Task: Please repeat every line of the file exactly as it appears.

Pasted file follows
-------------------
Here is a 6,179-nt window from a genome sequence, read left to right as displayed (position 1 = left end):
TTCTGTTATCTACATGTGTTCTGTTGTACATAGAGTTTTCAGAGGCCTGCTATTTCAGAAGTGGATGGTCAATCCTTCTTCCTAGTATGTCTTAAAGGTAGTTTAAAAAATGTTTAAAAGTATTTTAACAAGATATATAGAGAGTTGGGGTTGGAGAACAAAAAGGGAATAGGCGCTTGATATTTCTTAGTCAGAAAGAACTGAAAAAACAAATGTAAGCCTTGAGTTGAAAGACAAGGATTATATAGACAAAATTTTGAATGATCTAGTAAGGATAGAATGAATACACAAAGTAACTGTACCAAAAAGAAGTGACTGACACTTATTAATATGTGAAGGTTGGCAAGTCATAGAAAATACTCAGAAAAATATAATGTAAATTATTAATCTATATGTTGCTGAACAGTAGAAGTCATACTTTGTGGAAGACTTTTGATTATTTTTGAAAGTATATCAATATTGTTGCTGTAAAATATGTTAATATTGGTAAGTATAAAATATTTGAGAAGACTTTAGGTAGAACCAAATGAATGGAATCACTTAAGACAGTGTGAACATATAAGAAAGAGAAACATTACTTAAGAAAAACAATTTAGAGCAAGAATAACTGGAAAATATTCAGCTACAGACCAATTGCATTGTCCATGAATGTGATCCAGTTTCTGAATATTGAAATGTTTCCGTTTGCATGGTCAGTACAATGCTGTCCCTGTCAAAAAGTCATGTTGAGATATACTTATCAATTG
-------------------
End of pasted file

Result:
Here is a 6,179-nt window from a genome sequence, read left to right as displayed (position 1 = left end):
TTCTGTTATCTACATGTGTTCTGTTGTACATAGAGTTTTCAGAGGCCTGCTATTTCAGAAGTGGATGGTCAATCCTTCTTCCTAGTATGTCTTAAAGGTAGTTTAAAAAATGTTTAAAAGTATTTTAACAAGATATATAGAGAGTTGGGGTTGGAGAACAAAAAGGGAATAGGCGCTTGATATTTCTTAGTCAGAAAGAACTGAAAAAACAAATGTAAGCCTTGAGTTGAAAGACAAGGATTATATAGACAAAATTTTGAATGATCTAGTAAGGATAGAATGAATACACAAAGTAACTGTACCAAAAAGAAGTGACTGACACTTATTAATATGTGAAGGTTGGCAAGTCATAGAAAATACTCAGAAAAATATAATGTAAATTATTAATCTATATGTTGCTGAACAGTAGAAGTCATACTTTGTGGAAGACTTTTGATTATTTTTGAAAGTATATCAATATTGTTGCTGTAAAATATGTTAATATTGGTAAGTATAAAATATTTGAGAAGACTTTAGGTAGAACCAAATGAATGGAATCACTTAAGACAGTGTGAACATATAAGAAAGAGAAACATTACTTAAGAAAAACAATTTAGAGCAAGAATAACTGGAAAATATTCAGCTACAGACCAATTGCATTGTCCATGAATGTGATCCAGTTTCTGAATATTGAAATGTTTCCGTTTGCATGGTCAGTACAATGCTGTCCCTGTCAAAAAGTCATGTTGAGATATACTTATCAATTG